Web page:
The 2019 NFL All-Retirement team: Gronk headlines a stacked squad

Which retired players will the NFL miss this season? (1:55)

Dianna Russini, Victor Cruz and Mike Tannenbaum explain why Rob Gronkowski, Doug Baldwin and Max Unger will be missed on the field heading into the 2019 season. (1:55)

The retirees are about to knock a team out of the NFL playoffs in 2019.

ESPN's fourth annual All-Retirement team is stacked. The skill positions combine for 300-plus career touchdowns. The defensive front seven has All-Pros all over the field. The kicker is legendary.

There's no Peyton Manning on this list, but two of the best centers of the past decades are available to block.

The retirement team -- composed of a player at each position who announced a retirement shortly before or after the conclusion of the 2018 season -- is a tribute to those who left the game in a better place than they found it.

All-Retirement teams:
2018 | 2017 | 2016

Josh McCown, QB

2018 team: New York Jets

One of the NFL's good guys, McCown started games for six teams since 2003, and his toughness fighting through injury was a rare bright spot during the Browns' one-win stretch from 2016 to 2017. In his final full season, he posted a 94.5 passer rating in 13 starts with the Jets. He announced his retirement June 17 and joined ESPN as an analyst.

Reserves: Derek Anderson, EJ Manuel

Jamaal Charles, RB

2018 team: Jacksonville Jaguars

An injury-filled late-career arc shouldn't discount Charles' impact on the game. From 2009 through 2014, he was one of the best. His elite speed made 80-yard runs seem fairly routine. With 707 rushing yards in his final four seasons, Charles fittingly signed a one-day contract with the Chiefs, who watched him surpass 1,000 rushing yards five times.

Chris Johnson, RB

2018 team: None (played for the Arizona Cardinals in 2017)

All running backs fade, but the memories of Johnson's battles for tailback supremacy with Adrian Peterson a decade ago will not. Johnson's 2,006-yard performance in 2009 earned him the nickname CJ2K. He finished his career with 9,651 rushing yards, good for 35th on the NFL all-time list. He also added 64 total touchdowns and a bunch of footraces won. He announced his retirement in April.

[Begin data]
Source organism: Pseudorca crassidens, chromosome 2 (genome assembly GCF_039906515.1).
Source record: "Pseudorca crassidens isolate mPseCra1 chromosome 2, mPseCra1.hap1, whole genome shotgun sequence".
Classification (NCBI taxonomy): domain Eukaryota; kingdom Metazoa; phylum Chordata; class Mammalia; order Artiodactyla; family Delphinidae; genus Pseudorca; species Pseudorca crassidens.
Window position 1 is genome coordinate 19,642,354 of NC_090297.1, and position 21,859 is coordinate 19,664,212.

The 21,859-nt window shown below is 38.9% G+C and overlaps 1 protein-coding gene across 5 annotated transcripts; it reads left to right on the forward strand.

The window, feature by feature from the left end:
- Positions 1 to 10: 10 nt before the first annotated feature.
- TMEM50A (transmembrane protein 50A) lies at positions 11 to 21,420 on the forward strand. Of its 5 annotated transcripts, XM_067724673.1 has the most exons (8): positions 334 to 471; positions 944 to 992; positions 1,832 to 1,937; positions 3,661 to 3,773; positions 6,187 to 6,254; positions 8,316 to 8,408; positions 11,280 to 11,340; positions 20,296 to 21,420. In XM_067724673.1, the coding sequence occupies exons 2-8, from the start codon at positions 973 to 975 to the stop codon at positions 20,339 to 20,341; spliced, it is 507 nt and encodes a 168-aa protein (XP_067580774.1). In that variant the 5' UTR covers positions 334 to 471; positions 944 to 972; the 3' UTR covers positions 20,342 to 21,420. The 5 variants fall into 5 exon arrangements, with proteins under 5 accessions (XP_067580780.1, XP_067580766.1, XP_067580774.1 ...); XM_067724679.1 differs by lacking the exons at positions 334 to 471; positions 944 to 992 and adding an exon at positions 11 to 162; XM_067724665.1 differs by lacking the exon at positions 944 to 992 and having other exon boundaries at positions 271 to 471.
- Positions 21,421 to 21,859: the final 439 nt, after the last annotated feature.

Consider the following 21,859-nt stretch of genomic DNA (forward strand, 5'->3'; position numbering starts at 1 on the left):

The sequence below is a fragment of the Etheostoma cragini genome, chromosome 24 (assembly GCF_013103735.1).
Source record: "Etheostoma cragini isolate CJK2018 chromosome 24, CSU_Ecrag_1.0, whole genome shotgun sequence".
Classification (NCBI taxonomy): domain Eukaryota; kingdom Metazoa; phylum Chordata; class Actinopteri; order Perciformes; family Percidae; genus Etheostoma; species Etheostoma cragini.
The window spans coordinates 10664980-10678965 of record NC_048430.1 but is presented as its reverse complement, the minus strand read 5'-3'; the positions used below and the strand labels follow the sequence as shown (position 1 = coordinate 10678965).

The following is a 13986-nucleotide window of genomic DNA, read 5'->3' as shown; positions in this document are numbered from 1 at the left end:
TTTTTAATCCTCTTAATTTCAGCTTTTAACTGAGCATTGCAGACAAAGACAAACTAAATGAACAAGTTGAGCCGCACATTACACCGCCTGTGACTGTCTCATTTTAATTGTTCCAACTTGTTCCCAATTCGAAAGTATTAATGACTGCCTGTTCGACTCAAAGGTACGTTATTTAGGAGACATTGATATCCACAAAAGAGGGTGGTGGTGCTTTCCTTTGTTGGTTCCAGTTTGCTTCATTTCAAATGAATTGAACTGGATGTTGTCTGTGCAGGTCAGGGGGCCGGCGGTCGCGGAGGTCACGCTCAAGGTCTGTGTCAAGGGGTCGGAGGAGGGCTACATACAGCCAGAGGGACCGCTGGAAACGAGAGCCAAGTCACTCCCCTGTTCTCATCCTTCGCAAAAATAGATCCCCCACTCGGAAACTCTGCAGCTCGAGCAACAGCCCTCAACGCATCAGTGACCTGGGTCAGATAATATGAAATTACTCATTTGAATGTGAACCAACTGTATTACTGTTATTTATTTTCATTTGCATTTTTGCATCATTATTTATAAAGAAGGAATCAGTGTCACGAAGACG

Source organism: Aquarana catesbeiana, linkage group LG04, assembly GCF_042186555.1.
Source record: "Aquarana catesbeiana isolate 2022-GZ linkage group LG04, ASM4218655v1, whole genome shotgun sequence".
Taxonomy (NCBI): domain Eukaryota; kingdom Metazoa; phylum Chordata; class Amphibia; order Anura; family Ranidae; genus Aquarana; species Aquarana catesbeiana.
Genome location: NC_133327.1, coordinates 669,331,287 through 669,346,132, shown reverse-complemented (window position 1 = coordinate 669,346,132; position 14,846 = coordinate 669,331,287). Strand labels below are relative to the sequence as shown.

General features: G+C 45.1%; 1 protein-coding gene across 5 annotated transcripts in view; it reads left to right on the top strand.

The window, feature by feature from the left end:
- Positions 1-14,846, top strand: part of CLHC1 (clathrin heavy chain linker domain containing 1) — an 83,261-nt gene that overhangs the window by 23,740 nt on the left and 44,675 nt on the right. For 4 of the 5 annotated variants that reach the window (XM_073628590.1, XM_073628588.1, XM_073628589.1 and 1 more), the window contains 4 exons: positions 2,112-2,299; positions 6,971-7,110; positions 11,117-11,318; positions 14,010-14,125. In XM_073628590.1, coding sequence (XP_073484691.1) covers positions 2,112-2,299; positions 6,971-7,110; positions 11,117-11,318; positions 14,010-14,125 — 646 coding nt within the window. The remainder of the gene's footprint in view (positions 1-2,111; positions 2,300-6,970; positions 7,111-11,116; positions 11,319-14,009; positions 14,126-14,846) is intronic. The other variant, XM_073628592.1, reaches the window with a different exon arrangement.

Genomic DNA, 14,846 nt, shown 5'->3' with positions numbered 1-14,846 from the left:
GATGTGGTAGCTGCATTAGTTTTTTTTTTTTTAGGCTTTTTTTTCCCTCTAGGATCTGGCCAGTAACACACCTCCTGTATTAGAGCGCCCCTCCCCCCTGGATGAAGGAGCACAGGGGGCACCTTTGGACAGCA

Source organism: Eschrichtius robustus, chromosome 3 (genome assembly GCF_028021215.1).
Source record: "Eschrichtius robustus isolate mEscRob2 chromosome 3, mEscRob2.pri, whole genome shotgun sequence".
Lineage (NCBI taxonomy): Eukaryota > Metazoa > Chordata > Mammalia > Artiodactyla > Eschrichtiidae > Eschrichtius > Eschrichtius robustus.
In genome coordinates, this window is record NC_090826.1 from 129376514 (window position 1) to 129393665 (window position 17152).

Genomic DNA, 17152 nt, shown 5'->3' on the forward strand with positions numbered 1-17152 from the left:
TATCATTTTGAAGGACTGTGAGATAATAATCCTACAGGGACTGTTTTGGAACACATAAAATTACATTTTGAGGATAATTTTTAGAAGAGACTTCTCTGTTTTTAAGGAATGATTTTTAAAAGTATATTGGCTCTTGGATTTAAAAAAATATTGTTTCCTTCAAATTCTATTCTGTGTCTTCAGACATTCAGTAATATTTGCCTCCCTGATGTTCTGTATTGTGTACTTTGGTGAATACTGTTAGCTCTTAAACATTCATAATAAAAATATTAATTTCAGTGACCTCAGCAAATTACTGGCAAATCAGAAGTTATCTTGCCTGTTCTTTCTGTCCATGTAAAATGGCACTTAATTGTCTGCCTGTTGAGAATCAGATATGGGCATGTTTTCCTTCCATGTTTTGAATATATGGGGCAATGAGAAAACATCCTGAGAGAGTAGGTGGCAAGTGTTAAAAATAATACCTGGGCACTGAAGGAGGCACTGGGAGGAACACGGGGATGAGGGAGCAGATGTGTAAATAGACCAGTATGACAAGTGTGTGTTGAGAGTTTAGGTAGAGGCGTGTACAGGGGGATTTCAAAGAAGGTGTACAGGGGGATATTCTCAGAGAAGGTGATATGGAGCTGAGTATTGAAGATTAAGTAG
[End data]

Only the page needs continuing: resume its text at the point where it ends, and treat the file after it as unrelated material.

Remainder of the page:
Reserve: Jonathan Stewart

Rob Gronkowski, TE

2018 team: New England Patriots

Gronkowski dropped the news of his retirement during the NFL owners meetings in March and had the hotel lobby buzzing. The Patriots great can dominate an NFL news cycle with one tweet. Gronk leaves behind a Hall of Fame portfolio after catching 521 passes for 7,861 yards and 79 touchdowns, with three Super Bowl rings and countless clutch postseason catches. Injuries were the only thing that ever stopped him, and now he's off to Hollywood.

Doug Baldwin, WR

2018 team: Seattle Seahawks

Baldwin earned respect as a self-made No. 1 receiver, overcoming role-player status early in his career to post consecutive 1,000-yard seasons in 2015-16. He made his presence felt on and off the field, speaking out on social justice issues such as the need for police reform. He made Russell Wilson better, and Seattle won't easily replace Baldwin despite the injuries that plagued him.

Reserve: Jeremy Maclin

Jordy Nelson, WR

2018 team: Oakland Raiders

Aaron Rodgers' back-shoulder throw to Nelson was a signature play for a decade. Nelson's career ended on a quiet note with Oakland, but he produced four seasons of at least 1,200 yards in Green Bay and three of at least 13 touchdowns. He might have added to those totals if he hadn't suffered a torn anterior cruciate ligament in 2015. Nelson retired after 11 seasons and in August will sign a one-day contract with the Packers.

Reserve: Dwayne Bowe

Max Unger, OL

2018 team: New Orleans Saints